Archive

Phillip Lopate describes the shape of Manhattan Island as‘a luxury liner, permanently docked, going nowhere’. This feeling of being tethered to the land, unable to get to sea, was a feature of New York life for much of the twentieth century. New York was an island without a coast. The West Side piers that once welcomed the Lusitania spent most of the twentieth century crumbling or behind barbed wire, while the East Side’s coves and points were cut off from pedestrians by six lanes of the Robert Moses-designed Franklin Delano Roosevelt Drive. It wasn’t much easier to reach the shores of Brooklyn, Queens or the Bronx, either: with a few exceptions, they were largely reserved for municipal or industrial use, and easiest to see from the Staten Island Ferry (en route to the borough with the most beaches). Now, slowly, the city is reclaiming its shoreline, with some spectacular results.

Entrapment 1 by Alexis Neider

Alexis Neider created this artwork for an event in collaboration with Marie Lorenz's Flow Pool at Recess. See pictures and read more about it here.


OBJECTS: Surveillance, Baby Jello

BODIES OF WATER: New York Harbor, Gowanus Canal 


Photographs by Alexis Neider and Nate Dorr


The ice hand sculptures are connected by a web of crochet tentacles that swim, entrap, and survey the waters.  Ideally, the ice will act as a buoy for the ropes. As the ice melts, the tentacles will swim, fly in the current, and then sink. This piece is "surveillance" as an object, and also "baby jello."


Alexis Neider is a painter and print-maker.  Her work uses domestic forms to address patterns of entry and barriers to entry over time.  Alexis has exhibited widely across NYC including at Local Project, A.I.R. Gallery, Clemente Soto Velez Center, Centotto Galleria, Steuben Gallery, Pratt Institute, Cuchifritos Gallery, Brian Morris Gallery, and Spacewomb.  She has exhibited internationally in Budapest at Villa Barabás Galeria and in Spain at Can Serrat.   She has attended residencies at Can Serrat, A.I.R. Budapest, Fowler Dune Shack Residency, and Catwalk Artist residency.  She lives in and creates work in Brooklyn, NY.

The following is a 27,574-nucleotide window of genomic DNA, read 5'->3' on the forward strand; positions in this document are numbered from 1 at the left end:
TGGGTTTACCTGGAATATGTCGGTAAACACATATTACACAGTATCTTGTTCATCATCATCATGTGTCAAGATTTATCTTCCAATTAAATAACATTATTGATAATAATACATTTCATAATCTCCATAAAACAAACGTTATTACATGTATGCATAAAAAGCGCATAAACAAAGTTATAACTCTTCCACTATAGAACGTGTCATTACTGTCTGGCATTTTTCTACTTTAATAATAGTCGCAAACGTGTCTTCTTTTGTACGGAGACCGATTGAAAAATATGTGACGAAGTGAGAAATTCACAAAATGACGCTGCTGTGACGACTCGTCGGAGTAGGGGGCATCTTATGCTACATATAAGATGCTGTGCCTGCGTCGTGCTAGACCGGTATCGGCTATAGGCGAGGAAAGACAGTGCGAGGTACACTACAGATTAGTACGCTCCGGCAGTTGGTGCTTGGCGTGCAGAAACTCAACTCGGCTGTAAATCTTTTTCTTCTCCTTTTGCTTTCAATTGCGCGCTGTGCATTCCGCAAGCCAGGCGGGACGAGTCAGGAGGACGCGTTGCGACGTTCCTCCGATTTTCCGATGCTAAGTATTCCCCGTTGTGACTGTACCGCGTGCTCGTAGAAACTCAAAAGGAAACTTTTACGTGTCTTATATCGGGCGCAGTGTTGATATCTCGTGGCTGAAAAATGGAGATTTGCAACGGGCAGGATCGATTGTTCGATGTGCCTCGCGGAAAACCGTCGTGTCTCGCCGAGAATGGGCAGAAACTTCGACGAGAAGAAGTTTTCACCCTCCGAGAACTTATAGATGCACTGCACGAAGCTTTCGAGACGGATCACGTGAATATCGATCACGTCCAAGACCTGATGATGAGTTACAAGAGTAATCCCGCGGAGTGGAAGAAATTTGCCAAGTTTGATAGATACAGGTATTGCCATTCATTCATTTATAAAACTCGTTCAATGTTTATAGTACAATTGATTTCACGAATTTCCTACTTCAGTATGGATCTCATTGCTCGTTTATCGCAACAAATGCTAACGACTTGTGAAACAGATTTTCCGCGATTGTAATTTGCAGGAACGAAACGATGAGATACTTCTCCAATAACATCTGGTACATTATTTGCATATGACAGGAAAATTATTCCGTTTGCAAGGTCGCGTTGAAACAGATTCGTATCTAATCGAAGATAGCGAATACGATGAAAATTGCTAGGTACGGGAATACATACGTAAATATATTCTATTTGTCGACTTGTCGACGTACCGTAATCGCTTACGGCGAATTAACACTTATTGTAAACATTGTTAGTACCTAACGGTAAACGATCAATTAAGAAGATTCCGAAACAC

Sound Navigation by Katie Naughton

OBJECT: Surveillance System

BODY OF WATER: New York Harbor


For you it’s easy the slip the darkness me
my bones glow like gunshots on the wharf.

Before I even ask what are you swimming for
before I let slip a mess of wires out of my mouth

into the water. I get the sense someone is watching
for us I get the sense I should keep my mouth shut

when you kiss me this time swim off into the bay.
Put my ear to the planks and listen to water

pleating itself brackish in the pilings you weave
in by strokes kicking off the wires naked in the waves.

Want to follow you to that dry place below the bridge
where your chest is a paper lantern. Want to be gone

by the time the echo lets me know what you shouted
up to the train when it goes loud over the bridge.

If I get there if you make it back from if someone doesn’t
I would climb the tower dampen my luminous bones

in dressed-up flesh drop a handful of nickels down
in the river make a cloud of sound you could escape again.


Katie Naughton lives in Brooklyn. She writes about science for kids and others, and is looking forward to bike-to-the-Rockaways season. She can be reached at kathleen.e.naughton (at) gmail (dot) com